The guiding principles of management for achondroplasia provide all healthcare professionals, patient advocacy groups and policy makers involved in the management of achondroplasia with overarching considerations that can be implemented in any healthcare system. The methodology was developed with specific focus on achondroplasia management and the senior physicians and surgeons involved in the process were all experienced in achondroplasia. Although the breadth of the principles may be applicable within other skeletal dysplasias or congenital genetic conditions, this was not a consideration during the development and implementation of the methods and literature search. The guiding principles were developed in line with the goals of the EAF to establish and promote collaboration and enable cross-country sharing of best practices within the European and Middle East region which its members represent. The principles have been developed as a basis for optimal care of achondroplasia that can be applied in conjunction with more specific recommendations provided at regional, country or centre level. Communication and dissemination of the guiding principles of management within the achondroplasia community is an important step in the aim to improve overall patient care. It is important that there is ongoing collaboration with the wider achondroplasia clinical community to scrutinise in greater detail individual aspects of care including, among others, prenatal diagnosis and referral, transition to adult services, surgical and neurosurgical considerations. Further publications with detailed, consensus-based recommendations on key aspects of care are planned. The collective experience of the wider clinical community will be needed to develop more detailed recommendations. The principles of management for achondroplasia will be reviewed in 3 to 4 years, or when there are developments in the field that may change clinical practice, such as the availability of new treatment options.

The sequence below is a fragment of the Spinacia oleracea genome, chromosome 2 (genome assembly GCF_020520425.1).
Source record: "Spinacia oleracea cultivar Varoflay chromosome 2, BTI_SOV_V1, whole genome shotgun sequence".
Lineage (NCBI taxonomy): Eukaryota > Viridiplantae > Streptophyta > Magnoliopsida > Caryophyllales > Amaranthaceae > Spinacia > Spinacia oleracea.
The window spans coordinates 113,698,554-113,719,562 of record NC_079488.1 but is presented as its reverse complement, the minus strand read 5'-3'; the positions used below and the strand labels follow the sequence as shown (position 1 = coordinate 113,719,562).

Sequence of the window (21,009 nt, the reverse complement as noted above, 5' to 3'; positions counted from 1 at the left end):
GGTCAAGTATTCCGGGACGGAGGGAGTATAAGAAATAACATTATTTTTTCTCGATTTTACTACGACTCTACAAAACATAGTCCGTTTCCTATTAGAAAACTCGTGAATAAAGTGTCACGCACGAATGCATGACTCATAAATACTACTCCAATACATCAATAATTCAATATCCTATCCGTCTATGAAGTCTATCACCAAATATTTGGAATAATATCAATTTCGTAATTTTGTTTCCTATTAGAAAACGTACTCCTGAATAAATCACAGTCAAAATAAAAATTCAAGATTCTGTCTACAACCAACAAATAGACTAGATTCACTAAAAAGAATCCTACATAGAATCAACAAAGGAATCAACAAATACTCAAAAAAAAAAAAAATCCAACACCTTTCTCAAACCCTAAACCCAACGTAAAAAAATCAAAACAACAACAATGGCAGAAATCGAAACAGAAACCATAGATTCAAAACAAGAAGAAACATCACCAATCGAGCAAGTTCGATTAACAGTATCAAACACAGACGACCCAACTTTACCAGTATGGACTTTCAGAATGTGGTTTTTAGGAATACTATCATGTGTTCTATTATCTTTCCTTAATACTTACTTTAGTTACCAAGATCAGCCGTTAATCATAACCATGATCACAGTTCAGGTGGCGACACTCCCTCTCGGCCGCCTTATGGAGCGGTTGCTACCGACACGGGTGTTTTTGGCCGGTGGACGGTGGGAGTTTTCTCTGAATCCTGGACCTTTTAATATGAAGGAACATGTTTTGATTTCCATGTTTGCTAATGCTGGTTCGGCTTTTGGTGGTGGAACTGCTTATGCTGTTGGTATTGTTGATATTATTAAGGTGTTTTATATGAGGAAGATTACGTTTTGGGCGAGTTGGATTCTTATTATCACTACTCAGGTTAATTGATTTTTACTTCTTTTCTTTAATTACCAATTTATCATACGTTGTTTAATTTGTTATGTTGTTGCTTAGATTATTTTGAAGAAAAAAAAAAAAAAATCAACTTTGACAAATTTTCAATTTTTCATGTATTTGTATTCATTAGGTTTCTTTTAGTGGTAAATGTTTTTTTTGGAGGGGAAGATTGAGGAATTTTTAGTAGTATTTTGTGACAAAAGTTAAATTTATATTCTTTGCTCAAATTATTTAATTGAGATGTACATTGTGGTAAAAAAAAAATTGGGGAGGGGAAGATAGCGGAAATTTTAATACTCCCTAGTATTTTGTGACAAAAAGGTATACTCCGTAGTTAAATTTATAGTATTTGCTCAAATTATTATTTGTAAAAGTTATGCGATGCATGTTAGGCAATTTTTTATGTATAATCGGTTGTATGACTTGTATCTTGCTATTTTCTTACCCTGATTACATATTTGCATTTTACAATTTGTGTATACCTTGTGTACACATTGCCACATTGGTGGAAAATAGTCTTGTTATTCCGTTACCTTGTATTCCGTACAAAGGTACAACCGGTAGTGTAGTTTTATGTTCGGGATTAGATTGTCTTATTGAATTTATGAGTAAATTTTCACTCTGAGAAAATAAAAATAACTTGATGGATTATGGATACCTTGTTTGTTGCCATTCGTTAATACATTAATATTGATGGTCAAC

Availability of data and materials

Not applicable.



European Achondroplasia Forum


Ear, nose and throat